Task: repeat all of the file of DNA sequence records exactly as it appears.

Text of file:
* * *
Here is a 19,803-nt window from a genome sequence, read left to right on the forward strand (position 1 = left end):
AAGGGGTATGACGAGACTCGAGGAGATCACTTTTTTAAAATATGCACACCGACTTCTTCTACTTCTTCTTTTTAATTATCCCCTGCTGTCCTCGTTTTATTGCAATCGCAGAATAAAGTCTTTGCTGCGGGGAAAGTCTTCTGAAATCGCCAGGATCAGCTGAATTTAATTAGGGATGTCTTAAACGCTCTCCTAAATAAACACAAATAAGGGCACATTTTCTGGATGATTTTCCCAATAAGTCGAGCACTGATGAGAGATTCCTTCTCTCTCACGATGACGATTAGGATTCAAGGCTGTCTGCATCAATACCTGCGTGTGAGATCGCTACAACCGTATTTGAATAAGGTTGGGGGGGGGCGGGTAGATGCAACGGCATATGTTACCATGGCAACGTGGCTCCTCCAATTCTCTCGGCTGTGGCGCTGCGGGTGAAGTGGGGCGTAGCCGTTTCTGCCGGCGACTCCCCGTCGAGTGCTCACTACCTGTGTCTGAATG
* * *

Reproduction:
Here is a 19,803-nt window from a genome sequence, read left to right on the forward strand (position 1 = left end):
AAGGGGTATGACGAGACTCGAGGAGATCACTTTTTTAAAATATGCACACCGACTTCTTCTACTTCTTCTTTTTAATTATCCCCTGCTGTCCTCGTTTTATTGCAATCGCAGAATAAAGTCTTTGCTGCGGGGAAAGTCTTCTGAAATCGCCAGGATCAGCTGAATTTAATTAGGGATGTCTTAAACGCTCTCCTAAATAAACACAAATAAGGGCACATTTTCTGGATGATTTTCCCAATAAGTCGAGCACTGATGAGAGATTCCTTCTCTCTCACGATGACGATTAGGATTCAAGGCTGTCTGCATCAATACCTGCGTGTGAGATCGCTACAACCGTATTTGAATAAGGTTGGGGGGGGGCGGGTAGATGCAACGGCATATGTTACCATGGCAACGTGGCTCCTCCAATTCTCTCGGCTGTGGCGCTGCGGGTGAAGTGGGGCGTAGCCGTTTCTGCCGGCGACTCCCCGTCGAGTGCTCACTACCTGTGTCTGAATG